Spatially mediated capacity limits in attentive visual perception

Jason S. McCarley, Jeffrey R.W. Mounts, Arthur F. Kramer

Research output: Contribution to journalArticlepeer-review


Modern theories conceptualize visual selective attention as a competition between objects for the control of cortical receptive fields (RFs). Implicit in this framework is the suggestion that spatially proximal objects, which draw from overlapping pools of RFs, should be more difficult to represent in parallel and with excess capacity than spatially separated objects. The present experiments tested this prediction using analysis of response time distributions in a redundant-targets letter identification task. Data revealed that excess-capacity parallel processing is possible when redundant targets are widely separated within the visual field, but that capacity is near fixed when targets are adjacent. Even at the largest separations tested, however, processing capacity remained strongly limited.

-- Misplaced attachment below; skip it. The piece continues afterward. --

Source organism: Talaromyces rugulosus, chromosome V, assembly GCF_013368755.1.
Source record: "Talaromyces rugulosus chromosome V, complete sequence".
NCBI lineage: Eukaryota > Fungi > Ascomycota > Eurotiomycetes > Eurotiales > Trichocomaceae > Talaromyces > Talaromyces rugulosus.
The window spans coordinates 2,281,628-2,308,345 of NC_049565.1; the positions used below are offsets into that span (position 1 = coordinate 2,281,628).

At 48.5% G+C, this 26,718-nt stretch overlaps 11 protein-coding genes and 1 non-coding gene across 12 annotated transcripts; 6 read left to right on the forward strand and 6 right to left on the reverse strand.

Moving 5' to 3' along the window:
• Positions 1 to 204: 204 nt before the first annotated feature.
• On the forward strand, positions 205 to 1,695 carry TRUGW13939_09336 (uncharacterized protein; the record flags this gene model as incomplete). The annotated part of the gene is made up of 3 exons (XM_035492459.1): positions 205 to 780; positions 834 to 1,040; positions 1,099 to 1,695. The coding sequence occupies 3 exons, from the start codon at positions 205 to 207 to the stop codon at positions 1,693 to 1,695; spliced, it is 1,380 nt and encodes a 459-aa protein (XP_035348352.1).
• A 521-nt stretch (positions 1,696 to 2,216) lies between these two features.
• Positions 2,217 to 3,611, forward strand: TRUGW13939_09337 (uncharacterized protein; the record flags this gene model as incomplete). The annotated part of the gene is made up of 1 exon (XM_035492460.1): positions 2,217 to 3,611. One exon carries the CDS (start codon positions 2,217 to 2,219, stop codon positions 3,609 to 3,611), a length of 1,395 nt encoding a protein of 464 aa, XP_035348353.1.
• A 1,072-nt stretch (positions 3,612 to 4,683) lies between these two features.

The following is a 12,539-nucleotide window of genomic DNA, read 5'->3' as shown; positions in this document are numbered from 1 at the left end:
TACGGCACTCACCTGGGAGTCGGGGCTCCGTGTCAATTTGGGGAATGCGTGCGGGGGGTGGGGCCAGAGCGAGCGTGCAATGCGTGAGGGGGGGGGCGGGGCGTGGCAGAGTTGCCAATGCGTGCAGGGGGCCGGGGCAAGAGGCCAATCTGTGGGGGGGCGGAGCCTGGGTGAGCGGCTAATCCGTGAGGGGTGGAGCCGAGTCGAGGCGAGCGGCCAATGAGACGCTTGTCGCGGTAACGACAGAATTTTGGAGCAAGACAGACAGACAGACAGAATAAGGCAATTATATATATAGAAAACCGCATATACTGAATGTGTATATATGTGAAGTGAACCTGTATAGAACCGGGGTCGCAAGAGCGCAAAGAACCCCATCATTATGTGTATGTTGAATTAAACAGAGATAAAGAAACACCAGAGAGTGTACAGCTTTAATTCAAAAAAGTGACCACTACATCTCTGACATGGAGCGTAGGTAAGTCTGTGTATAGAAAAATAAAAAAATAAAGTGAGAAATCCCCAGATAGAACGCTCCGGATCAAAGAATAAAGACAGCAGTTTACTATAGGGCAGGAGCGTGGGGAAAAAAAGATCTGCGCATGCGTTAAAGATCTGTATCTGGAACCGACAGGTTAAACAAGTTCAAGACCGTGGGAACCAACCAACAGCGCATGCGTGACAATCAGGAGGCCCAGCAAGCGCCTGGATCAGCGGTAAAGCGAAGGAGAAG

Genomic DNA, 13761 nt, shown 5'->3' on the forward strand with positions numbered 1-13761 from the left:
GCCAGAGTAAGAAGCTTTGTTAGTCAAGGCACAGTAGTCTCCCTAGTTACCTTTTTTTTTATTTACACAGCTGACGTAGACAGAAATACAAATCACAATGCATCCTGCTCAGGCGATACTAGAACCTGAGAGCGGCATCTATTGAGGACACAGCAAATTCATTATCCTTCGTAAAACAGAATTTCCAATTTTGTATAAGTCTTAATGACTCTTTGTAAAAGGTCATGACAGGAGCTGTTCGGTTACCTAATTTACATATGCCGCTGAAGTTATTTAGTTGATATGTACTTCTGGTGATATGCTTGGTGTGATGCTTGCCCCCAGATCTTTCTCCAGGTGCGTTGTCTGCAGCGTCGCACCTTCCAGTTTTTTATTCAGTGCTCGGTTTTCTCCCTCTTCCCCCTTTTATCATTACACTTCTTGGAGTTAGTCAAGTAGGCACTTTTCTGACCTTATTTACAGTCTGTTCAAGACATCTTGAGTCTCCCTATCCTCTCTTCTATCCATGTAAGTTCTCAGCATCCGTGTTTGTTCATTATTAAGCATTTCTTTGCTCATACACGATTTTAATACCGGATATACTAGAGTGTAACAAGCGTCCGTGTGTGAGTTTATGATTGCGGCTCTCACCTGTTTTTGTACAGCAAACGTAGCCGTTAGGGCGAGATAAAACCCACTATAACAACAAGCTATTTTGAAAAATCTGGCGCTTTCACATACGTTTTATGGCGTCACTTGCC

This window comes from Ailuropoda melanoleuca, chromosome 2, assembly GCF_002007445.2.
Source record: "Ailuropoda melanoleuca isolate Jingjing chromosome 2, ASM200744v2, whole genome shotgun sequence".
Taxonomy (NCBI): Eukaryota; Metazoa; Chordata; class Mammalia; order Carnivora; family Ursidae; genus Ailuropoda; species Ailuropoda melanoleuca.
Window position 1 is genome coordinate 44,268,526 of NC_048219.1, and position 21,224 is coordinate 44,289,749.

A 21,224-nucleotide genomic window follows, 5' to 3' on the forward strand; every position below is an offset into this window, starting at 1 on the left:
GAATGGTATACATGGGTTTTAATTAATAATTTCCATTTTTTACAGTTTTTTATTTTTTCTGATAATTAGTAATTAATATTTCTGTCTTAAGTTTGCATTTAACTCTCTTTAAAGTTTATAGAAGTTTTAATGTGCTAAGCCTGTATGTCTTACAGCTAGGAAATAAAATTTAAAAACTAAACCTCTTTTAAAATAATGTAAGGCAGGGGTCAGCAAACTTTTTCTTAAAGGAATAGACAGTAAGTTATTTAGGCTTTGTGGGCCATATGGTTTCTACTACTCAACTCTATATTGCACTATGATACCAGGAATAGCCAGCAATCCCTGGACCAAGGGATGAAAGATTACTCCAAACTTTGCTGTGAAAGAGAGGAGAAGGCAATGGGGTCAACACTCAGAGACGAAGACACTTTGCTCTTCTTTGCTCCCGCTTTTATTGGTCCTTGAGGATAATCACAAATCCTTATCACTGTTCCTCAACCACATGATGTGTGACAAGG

Original languageEnglish (US)
Pages (from-to)98-119
Number of pages22
JournalActa Psychologica
Issue number2
StatePublished - Oct 2007


  • Attention
  • Biased competition
  • Visual perception

ASJC Scopus subject areas

  • Experimental and Cognitive Psychology
  • Developmental and Educational Psychology
  • Arts and Humanities (miscellaneous)


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